Anne OK

    Book Three in Blood Rose Trilogy (1/2011 Release Date) (Jack/Daisy) Another wonderful story from Kaki Warner and the last in this series. This is a well-written series and I'm anxiously awaiting the new series by this author. Although I was a bit disappointed in the ending to this one, it did come to a complete closure with everyone and their families accounted for and nothing left to question. However, it was Jack and Daisy's book and I felt their HEA got less then it deserved. Jack was my favor Book Three in Blood Rose Trilogy (1/2011 Release Date) (Jack/Daisy) Another wonderful story from Kaki Warner and the last in this series. This is a well-written series and I'm anxiously awaiting the new series by this author. Although I was a bit disappointed in the ending to this one, it did come to a complete closure with everyone and their families accounted for and nothing left to question. However, it was Jack and Daisy's book and I felt their HEA got less then it deserved. Jack was my favorite character from the beginning and I just felt he faded into the "Sun."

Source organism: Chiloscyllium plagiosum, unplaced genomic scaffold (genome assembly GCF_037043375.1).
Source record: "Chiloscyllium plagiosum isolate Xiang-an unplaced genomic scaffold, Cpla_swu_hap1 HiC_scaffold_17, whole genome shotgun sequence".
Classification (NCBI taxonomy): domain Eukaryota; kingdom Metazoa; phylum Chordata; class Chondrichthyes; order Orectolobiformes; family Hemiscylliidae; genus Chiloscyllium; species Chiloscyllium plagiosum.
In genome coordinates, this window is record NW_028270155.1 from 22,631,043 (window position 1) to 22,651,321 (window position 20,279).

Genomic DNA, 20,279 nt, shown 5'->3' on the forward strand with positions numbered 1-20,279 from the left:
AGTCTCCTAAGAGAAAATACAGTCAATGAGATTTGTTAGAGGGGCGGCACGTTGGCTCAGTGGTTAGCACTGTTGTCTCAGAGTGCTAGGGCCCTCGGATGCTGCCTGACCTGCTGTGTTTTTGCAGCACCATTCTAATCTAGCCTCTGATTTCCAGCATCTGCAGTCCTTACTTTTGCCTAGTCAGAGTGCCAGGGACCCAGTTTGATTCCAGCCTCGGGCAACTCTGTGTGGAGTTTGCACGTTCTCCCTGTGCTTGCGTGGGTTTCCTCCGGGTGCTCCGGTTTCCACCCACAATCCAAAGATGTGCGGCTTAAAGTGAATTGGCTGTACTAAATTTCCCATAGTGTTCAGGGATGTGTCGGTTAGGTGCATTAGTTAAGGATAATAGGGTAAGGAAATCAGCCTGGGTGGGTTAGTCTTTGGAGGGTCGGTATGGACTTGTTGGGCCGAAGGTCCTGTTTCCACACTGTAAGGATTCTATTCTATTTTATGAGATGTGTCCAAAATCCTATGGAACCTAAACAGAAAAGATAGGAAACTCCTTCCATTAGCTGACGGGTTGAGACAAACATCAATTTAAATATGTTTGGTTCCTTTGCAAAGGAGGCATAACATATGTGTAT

14. 5 out of 5

    The Book and Beauty Blog